True Conviction, in particular, is a spell that single-handedly closes the door on games. I dropped it recently in my Liesa, Forgotten Archangel deck with just Liesa and an Angel of Despair on board. The resulting 18-point life swing all but ended the chances of winning the game for one of the players at the table. I was firmly in the driver’s seat, given the comfort to swing out without the chance of a lethal crack-back, and ensuring that any player who didn’t reserve creatures to block with was in a losing position.

It’s kinda hard to tell who is the beatdown in Commander sometimes, given that there are so many factors – not least having three opponents – that can affect who, when, and how you attack. One thing’s for sure, though: you’re never in a better position to be on the beatdown than when you’re gaining big chunks of life!

Get a Life

While many in the past have debated about how much lifegain is worth a card, I think that’s besides the point when it comes to Commander. What you should instead be questioning is if it’s worth opting for some lifegain alongside effects you already want.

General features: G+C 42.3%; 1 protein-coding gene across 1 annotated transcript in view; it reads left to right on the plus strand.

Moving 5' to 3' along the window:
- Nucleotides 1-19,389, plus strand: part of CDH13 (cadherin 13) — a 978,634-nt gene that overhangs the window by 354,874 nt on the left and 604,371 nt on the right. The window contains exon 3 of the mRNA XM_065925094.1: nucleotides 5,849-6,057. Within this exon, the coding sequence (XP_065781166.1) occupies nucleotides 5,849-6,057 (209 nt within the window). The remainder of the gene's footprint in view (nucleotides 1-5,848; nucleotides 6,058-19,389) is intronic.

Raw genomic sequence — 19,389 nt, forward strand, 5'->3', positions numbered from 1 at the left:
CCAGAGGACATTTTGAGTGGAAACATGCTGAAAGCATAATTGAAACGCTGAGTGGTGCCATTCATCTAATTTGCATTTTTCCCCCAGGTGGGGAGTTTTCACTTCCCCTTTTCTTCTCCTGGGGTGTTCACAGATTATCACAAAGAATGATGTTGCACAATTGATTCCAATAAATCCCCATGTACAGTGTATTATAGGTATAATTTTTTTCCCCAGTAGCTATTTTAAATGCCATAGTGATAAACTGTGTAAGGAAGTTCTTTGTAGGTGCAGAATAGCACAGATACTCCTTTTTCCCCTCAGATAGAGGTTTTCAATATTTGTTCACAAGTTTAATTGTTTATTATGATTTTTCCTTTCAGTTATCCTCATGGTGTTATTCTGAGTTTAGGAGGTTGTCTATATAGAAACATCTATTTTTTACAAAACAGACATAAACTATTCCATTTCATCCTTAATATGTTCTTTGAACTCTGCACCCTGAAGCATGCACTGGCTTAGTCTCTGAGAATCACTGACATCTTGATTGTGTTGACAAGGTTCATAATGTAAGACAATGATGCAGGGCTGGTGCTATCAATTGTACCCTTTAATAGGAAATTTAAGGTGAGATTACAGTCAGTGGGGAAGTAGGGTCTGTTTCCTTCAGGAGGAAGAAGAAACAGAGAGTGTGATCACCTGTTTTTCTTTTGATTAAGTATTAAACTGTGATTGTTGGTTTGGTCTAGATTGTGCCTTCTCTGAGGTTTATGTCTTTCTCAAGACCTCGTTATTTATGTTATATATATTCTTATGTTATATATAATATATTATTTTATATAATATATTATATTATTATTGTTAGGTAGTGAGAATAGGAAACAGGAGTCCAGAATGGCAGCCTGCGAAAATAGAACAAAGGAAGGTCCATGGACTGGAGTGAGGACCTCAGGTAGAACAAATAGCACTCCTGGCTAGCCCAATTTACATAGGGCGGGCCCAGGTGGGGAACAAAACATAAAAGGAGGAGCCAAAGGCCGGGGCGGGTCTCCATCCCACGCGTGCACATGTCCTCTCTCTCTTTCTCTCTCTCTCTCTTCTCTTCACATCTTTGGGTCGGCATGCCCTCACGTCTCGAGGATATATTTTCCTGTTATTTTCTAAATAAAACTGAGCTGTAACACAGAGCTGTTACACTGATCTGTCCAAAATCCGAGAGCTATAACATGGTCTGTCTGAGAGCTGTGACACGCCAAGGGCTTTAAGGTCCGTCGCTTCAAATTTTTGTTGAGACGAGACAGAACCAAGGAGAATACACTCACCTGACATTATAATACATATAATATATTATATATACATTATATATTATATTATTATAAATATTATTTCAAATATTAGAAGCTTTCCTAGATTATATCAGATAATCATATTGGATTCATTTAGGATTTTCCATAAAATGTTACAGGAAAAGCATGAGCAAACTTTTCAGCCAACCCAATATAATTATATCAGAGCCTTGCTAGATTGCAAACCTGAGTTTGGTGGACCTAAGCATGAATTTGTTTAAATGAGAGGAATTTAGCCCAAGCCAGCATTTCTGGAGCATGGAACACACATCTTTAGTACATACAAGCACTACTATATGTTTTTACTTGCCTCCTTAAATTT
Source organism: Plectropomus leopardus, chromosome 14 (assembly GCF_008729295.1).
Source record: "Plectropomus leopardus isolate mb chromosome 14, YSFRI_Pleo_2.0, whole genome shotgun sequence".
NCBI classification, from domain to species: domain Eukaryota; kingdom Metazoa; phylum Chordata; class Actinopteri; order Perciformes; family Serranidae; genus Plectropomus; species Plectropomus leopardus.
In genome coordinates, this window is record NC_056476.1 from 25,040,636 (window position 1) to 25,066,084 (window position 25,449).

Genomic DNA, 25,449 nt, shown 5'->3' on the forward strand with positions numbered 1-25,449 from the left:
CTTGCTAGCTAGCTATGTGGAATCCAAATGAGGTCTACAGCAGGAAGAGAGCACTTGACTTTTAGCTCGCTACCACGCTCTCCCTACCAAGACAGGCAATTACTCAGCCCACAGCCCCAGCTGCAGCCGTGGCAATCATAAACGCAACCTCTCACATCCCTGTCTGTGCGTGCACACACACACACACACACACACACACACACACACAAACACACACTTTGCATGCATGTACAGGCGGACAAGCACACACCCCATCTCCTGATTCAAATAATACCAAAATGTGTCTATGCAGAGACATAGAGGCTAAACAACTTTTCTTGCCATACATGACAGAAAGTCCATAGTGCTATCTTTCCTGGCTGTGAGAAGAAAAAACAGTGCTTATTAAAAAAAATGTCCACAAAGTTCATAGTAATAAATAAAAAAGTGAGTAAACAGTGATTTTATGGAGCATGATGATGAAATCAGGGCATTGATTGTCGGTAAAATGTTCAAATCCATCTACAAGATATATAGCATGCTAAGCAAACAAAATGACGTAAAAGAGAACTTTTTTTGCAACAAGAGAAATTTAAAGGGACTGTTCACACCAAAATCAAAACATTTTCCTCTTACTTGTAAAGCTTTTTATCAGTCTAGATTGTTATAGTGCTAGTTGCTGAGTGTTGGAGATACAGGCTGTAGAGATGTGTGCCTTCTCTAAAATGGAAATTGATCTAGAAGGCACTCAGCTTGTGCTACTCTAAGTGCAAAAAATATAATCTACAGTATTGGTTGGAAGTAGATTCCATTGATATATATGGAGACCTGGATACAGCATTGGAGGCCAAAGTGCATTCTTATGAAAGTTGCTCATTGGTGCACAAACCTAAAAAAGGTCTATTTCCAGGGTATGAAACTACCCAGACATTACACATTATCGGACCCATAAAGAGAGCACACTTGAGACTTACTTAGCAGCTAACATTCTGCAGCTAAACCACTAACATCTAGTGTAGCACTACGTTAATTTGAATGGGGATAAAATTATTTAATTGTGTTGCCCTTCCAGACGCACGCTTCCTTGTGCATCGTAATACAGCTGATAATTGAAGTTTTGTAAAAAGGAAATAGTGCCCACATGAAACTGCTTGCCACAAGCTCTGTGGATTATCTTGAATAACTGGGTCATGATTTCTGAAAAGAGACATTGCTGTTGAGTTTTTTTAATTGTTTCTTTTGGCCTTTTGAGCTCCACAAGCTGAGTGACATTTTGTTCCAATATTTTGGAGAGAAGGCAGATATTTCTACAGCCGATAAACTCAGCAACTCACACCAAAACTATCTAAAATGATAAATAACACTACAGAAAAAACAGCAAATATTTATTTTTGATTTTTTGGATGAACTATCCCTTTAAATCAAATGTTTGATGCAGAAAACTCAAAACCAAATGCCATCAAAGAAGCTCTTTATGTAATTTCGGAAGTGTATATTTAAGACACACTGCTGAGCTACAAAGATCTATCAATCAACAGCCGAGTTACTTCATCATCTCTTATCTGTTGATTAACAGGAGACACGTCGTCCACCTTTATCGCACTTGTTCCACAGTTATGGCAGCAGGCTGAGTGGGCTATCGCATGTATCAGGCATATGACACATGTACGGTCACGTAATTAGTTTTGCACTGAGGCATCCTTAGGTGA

When I look at card draw, for instance, I often opt to include some lifegain if I can. Momentous Fall is great because it can be used reactively, and Shamanic Revelation is a lot harder to blow someone out on in a format where bounce spells aren’t in vogue. Reckoner’s Bargain is a newcomer on the block, and while many will instantly favor Deadly Dispute for the Treasure, there’s a bunch of decks where I’d be happy to take Bargain first. 

Beyond card draw, look to other effects. A card like Akroma’s Will can be used flexibly as both protection and a finisher. It’s at these points in your deck building process that you need to consider baking in some incidental or intentional lifegain, and it pays dividends. 

I think we can reframe lifegain by thinking of it like cracking a healing potion in a video game. You don’t crack them when you’re dying – you crack them when your health dips below half, so that you can keep out of one-shot range. I’d further this comparison by suggesting that lifegain is “comfy”; a quality of life term in gaming that indicates taking some pressure off of the need for a perfect run by augmenting your build. This “comfy”-ness can relieve some of your cognitive load, or just allow you to have a more relaxed experience achieving a goal.

Lifegain is comfy, and it can literally buy you extra turns. You should include more of it in your casual builds.